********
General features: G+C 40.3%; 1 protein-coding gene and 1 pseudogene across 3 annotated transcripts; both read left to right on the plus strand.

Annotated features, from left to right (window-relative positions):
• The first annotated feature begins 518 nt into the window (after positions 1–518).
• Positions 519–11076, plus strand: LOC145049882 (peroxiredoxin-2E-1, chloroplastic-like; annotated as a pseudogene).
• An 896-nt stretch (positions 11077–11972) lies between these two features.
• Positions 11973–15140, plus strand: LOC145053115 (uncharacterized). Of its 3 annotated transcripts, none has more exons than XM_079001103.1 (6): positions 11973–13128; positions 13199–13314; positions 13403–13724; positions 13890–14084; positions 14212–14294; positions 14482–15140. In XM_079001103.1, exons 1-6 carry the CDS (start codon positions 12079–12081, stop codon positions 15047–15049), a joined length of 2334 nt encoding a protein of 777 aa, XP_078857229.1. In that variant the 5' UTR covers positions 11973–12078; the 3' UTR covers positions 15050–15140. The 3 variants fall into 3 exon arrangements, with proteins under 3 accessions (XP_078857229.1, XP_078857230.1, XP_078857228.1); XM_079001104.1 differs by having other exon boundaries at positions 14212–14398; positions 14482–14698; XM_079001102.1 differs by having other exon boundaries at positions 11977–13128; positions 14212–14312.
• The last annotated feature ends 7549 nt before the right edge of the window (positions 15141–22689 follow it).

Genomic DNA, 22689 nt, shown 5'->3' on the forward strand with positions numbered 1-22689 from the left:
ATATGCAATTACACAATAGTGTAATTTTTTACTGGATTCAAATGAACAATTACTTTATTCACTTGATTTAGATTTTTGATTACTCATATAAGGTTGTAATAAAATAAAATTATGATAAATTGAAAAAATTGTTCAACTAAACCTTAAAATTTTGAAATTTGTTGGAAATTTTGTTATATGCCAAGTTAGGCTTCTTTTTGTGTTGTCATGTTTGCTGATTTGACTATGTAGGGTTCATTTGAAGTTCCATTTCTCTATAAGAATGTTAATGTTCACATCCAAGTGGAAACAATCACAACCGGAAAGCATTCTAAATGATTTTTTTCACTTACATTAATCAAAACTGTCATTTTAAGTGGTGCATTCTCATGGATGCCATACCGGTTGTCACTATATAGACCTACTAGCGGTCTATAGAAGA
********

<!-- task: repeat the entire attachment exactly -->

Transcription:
General features: G+C 40.3%; 1 protein-coding gene and 1 pseudogene across 3 annotated transcripts; both read left to right on the plus strand.

Annotated features, from left to right (window-relative positions):
• The first annotated feature begins 518 nt into the window (after positions 1–518).
• Positions 519–11076, plus strand: LOC145049882 (peroxiredoxin-2E-1, chloroplastic-like; annotated as a pseudogene).
• An 896-nt stretch (positions 11077–11972) lies between these two features.
• Positions 11973–15140, plus strand: LOC145053115 (uncharacterized). Of its 3 annotated transcripts, none has more exons than XM_079001103.1 (6): positions 11973–13128; positions 13199–13314; positions 13403–13724; positions 13890–14084; positions 14212–14294; positions 14482–15140. In XM_079001103.1, exons 1-6 carry the CDS (start codon positions 12079–12081, stop codon positions 15047–15049), a joined length of 2334 nt encoding a protein of 777 aa, XP_078857229.1. In that variant the 5' UTR covers positions 11973–12078; the 3' UTR covers positions 15050–15140. The 3 variants fall into 3 exon arrangements, with proteins under 3 accessions (XP_078857229.1, XP_078857230.1, XP_078857228.1); XM_079001104.1 differs by having other exon boundaries at positions 14212–14398; positions 14482–14698; XM_079001102.1 differs by having other exon boundaries at positions 11977–13128; positions 14212–14312.
• The last annotated feature ends 7549 nt before the right edge of the window (positions 15141–22689 follow it).

Genomic DNA, 22689 nt, shown 5'->3' on the forward strand with positions numbered 1-22689 from the left:
ATATGCAATTACACAATAGTGTAATTTTTTACTGGATTCAAATGAACAATTACTTTATTCACTTGATTTAGATTTTTGATTACTCATATAAGGTTGTAATAAAATAAAATTATGATAAATTGAAAAAATTGTTCAACTAAACCTTAAAATTTTGAAATTTGTTGGAAATTTTGTTATATGCCAAGTTAGGCTTCTTTTTGTGTTGTCATGTTTGCTGATTTGACTATGTAGGGTTCATTTGAAGTTCCATTTCTCTATAAGAATGTTAATGTTCACATCCAAGTGGAAACAATCACAACCGGAAAGCATTCTAAATGATTTTTTTCACTTACATTAATCAAAACTGTCATTTTAAGTGGTGCATTCTCATGGATGCCATACCGGTTGTCACTATATAGACCTACTAGCGGTCTATAGAAGA